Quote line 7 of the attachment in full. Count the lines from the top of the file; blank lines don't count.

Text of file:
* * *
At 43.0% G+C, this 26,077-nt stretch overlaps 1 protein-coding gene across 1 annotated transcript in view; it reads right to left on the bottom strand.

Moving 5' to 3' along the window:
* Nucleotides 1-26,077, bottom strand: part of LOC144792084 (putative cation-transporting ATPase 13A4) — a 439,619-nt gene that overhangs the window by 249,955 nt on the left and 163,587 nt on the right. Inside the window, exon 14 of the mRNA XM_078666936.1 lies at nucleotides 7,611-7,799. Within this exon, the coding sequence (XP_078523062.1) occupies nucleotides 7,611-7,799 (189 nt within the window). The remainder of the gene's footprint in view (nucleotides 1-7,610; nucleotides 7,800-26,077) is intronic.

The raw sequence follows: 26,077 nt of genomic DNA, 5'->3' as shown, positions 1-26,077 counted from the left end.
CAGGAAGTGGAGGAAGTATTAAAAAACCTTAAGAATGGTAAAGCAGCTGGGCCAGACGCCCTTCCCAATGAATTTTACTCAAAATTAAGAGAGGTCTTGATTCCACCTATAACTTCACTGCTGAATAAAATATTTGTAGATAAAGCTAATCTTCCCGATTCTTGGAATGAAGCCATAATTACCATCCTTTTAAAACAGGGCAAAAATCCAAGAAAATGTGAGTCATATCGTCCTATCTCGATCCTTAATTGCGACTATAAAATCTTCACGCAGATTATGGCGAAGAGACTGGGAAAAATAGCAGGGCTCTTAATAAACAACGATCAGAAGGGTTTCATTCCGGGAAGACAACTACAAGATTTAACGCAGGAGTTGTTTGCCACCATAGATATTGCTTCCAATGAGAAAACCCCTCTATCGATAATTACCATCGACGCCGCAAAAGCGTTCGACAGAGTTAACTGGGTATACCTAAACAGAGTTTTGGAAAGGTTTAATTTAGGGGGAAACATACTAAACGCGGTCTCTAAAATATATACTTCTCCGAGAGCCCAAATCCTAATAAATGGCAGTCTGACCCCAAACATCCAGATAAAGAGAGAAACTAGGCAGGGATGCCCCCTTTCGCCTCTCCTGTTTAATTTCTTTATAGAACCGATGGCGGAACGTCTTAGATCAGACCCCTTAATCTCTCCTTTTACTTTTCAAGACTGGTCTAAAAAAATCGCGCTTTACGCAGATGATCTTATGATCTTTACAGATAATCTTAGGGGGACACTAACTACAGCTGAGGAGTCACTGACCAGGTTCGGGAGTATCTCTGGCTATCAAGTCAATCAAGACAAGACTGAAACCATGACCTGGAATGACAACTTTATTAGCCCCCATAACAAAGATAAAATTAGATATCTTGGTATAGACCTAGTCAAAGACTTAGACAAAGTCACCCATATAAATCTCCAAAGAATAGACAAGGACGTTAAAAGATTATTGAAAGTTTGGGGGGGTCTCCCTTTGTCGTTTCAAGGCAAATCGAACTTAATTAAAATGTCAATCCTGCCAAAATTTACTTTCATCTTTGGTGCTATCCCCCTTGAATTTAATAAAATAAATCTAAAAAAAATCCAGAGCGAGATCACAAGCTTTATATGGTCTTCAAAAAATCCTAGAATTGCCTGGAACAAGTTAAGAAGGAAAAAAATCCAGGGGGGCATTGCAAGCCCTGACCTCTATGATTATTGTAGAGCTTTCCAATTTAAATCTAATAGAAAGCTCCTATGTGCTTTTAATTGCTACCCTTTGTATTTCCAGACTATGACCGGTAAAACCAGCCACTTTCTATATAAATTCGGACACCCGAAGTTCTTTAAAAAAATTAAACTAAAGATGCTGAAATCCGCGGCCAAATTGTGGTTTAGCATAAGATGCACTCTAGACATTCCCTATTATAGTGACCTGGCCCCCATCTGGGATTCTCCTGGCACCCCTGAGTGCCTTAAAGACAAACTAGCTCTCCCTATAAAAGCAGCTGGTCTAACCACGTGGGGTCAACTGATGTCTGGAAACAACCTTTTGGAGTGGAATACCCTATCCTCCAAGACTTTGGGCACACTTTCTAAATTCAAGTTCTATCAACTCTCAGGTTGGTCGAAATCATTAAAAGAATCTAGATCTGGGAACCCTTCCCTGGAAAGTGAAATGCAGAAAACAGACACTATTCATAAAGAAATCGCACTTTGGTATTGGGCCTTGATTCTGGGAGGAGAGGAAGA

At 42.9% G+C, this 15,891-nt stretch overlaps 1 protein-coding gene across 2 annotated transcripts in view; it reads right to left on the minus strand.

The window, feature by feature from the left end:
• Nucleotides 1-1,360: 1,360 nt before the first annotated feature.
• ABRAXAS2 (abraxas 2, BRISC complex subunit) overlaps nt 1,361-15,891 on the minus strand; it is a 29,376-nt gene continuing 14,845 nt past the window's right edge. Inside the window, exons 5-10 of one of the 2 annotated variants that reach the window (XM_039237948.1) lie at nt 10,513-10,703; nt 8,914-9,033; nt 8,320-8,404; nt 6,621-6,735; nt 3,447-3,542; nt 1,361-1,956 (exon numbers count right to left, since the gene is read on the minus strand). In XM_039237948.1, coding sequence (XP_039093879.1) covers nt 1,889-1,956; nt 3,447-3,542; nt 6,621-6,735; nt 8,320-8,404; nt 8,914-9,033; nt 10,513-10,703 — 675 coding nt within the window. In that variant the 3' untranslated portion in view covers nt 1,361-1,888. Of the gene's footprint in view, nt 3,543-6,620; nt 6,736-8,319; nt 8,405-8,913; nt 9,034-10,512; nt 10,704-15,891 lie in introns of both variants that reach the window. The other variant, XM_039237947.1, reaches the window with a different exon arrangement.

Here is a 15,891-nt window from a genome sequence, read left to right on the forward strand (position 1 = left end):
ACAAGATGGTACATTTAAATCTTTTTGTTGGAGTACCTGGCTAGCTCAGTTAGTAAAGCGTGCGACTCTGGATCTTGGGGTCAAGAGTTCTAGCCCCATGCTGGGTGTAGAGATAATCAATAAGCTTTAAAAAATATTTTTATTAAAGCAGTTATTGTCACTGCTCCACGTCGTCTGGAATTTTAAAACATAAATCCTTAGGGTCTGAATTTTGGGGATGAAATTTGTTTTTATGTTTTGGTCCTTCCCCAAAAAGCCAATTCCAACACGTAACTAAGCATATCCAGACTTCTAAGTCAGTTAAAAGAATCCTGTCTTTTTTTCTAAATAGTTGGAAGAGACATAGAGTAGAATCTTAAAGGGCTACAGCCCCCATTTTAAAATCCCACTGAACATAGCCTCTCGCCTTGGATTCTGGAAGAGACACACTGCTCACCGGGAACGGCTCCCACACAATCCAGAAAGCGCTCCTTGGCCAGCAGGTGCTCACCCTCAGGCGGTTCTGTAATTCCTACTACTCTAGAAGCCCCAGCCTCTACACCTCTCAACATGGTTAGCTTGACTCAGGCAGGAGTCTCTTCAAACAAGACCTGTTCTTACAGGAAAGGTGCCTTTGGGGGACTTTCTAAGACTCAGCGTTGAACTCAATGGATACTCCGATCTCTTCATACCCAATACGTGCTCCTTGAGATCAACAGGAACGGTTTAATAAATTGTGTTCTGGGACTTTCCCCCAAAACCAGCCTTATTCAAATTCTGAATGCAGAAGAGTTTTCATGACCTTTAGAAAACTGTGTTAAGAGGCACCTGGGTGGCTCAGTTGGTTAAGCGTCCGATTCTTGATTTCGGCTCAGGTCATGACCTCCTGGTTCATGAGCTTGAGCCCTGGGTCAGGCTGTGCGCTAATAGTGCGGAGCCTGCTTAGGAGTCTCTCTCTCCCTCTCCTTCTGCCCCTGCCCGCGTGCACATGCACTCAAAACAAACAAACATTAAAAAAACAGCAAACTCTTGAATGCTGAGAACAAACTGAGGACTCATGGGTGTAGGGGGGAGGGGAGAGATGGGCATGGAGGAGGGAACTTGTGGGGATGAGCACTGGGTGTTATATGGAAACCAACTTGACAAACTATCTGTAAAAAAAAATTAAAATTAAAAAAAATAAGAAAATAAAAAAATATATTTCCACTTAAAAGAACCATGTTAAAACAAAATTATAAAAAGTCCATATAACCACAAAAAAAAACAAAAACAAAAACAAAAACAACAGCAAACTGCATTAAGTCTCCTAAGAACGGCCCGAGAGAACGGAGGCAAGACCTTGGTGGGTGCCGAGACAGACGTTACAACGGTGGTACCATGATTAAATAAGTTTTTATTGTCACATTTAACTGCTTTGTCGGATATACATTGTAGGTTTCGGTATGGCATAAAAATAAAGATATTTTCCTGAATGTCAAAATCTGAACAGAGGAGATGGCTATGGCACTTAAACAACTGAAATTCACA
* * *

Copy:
The window, feature by feature from the left end: